Garry Kasparov has taken it upon himself to "defend humanity" by engaging in intellectual combat with computers. He is one of the few grandmasters willing to do this.
Thus, he has put himself in the path of the digital revolution, an expression used to describe the ascendency of the computer. It is a dangerous choice, almost always unsuccessful. But it has the allure that all lost causes have.
Kasparov, of course, is different from John Henry and Ned Ludd. He is real; they are myths, though the resistance they symbolized actually flashed briefly, then died. What he shares with these two figments is that he, too, will eventually lose a match, even if he hasn't this time.
Monty Newborn, a computer scientist and head of the chess committee of the Association for Computing Machinery, which sponsored the match, is not surprised by the general funk that followed Kasparov's defeat in Game 1, and the two draws. He sees it as only the latest little bump in a long string of setbacks for the species generally.
For centuries, human beings have been apprising themselves of their own uniqueness and superiority. But even as this proceeded, science, man's own invention, downgraded the planet's position at the center of the universe to just another dust particle in the void. Then science, speaking through the person of Charles Darwin, told man his cousin is some kind of monkey.
All this has scared him. And this human fear, according to Kirkpatrick Sale, a neo-Luddite writer, is not an amorphous one. It is fixed on the computer.
"A great many feel threatened by the computer today," he says. "There are at least 10 million who have lost their jobs in the past 10 years because of it, and there are at least 40 million at risk."
Mr. Sale often dramatizes the anti-technology talks he gives by introducing a computer, man's most complicated tool, to one of his simpler ones, the hammer. He sees nothing wrong with bashing computers, verbally or actually. He's a Luddite, after all, and that's what they do.
And it's fun.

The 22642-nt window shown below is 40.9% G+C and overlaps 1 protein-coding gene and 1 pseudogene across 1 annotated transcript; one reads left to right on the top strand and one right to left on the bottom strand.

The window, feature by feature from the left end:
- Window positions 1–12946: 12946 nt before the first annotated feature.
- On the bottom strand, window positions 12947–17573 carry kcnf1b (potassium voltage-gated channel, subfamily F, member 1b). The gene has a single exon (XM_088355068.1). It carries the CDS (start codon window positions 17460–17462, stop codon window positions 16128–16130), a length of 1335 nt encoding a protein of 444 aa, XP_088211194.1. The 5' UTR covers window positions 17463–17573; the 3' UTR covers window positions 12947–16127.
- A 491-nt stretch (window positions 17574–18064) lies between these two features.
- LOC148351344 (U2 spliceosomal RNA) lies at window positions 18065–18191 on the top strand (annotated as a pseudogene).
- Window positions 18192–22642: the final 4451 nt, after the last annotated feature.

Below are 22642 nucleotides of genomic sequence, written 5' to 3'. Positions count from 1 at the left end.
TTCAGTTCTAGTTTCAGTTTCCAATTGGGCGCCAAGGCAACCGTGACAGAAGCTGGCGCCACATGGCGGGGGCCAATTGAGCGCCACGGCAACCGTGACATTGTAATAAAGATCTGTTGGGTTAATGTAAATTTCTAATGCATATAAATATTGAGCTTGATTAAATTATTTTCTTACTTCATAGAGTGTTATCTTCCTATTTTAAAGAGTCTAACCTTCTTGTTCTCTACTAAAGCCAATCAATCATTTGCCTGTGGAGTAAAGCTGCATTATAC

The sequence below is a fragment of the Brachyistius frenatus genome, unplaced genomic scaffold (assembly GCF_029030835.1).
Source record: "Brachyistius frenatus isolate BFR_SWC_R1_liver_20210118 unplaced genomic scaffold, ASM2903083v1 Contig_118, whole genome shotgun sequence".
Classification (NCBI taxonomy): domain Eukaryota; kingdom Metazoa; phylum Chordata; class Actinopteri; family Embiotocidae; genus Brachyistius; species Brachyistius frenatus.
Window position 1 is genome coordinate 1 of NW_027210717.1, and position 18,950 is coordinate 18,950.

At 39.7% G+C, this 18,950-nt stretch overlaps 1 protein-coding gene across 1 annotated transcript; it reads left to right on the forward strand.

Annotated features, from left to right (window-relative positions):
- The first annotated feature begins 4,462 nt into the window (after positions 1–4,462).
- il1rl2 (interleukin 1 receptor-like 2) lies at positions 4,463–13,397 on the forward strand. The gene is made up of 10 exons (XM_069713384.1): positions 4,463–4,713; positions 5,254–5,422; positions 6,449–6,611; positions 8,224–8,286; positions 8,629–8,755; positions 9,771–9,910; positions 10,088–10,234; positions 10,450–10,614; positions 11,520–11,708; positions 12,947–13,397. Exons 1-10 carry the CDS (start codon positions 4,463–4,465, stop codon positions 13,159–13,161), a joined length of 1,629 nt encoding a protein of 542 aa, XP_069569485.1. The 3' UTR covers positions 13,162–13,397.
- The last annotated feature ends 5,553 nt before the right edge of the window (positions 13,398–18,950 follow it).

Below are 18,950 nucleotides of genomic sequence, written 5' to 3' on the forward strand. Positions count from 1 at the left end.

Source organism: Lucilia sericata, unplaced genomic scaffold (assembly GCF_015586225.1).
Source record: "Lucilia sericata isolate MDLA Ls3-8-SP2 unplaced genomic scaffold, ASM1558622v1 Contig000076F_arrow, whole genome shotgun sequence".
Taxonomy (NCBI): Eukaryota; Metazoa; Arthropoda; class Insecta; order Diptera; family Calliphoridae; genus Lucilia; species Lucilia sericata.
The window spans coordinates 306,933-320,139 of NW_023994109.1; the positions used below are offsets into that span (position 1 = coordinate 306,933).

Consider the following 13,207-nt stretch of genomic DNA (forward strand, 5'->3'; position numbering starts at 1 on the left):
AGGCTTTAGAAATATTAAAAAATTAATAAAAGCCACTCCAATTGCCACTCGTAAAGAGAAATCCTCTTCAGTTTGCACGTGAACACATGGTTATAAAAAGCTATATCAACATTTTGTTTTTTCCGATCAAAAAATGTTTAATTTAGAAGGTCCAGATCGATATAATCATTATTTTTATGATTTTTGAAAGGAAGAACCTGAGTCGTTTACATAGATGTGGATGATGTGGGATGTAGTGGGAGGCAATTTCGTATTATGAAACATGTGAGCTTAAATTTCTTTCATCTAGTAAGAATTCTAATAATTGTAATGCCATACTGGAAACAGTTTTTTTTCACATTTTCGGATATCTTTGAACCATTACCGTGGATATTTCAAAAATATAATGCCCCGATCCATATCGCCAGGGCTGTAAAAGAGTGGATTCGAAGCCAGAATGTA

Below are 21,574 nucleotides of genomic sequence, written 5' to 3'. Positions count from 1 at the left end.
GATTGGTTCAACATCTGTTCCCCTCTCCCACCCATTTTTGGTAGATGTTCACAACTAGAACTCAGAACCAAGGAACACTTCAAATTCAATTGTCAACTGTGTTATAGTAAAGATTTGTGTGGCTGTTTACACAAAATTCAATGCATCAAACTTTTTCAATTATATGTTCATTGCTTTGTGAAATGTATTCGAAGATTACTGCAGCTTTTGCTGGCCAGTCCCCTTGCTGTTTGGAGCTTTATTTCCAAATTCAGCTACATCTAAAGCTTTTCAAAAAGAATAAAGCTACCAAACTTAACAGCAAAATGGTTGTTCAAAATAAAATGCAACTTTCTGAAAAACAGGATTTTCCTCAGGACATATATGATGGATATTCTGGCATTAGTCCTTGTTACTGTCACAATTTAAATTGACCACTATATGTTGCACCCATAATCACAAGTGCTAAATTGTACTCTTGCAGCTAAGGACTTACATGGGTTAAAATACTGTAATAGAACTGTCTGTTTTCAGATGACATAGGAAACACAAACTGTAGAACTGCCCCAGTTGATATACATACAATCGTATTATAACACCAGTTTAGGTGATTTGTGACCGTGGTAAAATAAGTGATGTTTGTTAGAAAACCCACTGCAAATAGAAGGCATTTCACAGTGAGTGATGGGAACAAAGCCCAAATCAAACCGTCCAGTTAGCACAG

Feng-Hsiung Hsu frets that the whole idea of the match has been wrongly interpreted. Mr. Hsu is the main designer of Deep Blue, the man who sat at the terminal across from Kasparov, relaying his moves to the computer, executing the machine's commands by moving the pieces across the board. Deep Blue is not actually here in Philadelphia. It's in Yorktown Heights, N.Y., and communicating over a telephone line. In an odd reversal of roles, Mr. Hsu is its robot, for the time being.
"It's not man vs. machine," he says. "If you look, you see the people behind the machine. The actual contest is between man the tool maker and man the performer. If the tool maker wins, it is a great victory for mankind. The tool can be used by all and everyone. If the performer wins, that is not a bad thing either. In fact, it's fun."
Deep Blue has not been developed simply to humiliate the likes of Garry Kasparov and strike fear into the hearts of us all. The software it will produce during these trials will go to improve air-traffic control systems, cargo and baggage handling, and pharmaceutical research, say the computer-niks walking the halls at the convention center.
The rest of us might ask how many people in those activities will wind up redundant as a result.
Mr. Hsu, with everyone else, is aware of man's atrophying sense of his own uniqueness, and the effect this has on self-esteem.
"Back in the 19th century, man was defined as the only tool-making creature. Now that has changed. We've learned that even crows make tools."
That would indeed seem to be the ultimate come-down, but Mr. Hsu insists that the uniquenesss of human beings continues to be affirmed by virtue of the production of ever more complex tools.
"That is the big difference still," he says. "We are making thinking tools."
Thinking tools? Do computers actually think? Is artifical intelligence, ah, genuine?
"Well, it has the illusion of thinking. I'm on the tool-making team, and that's good enough for us."
But is that logical?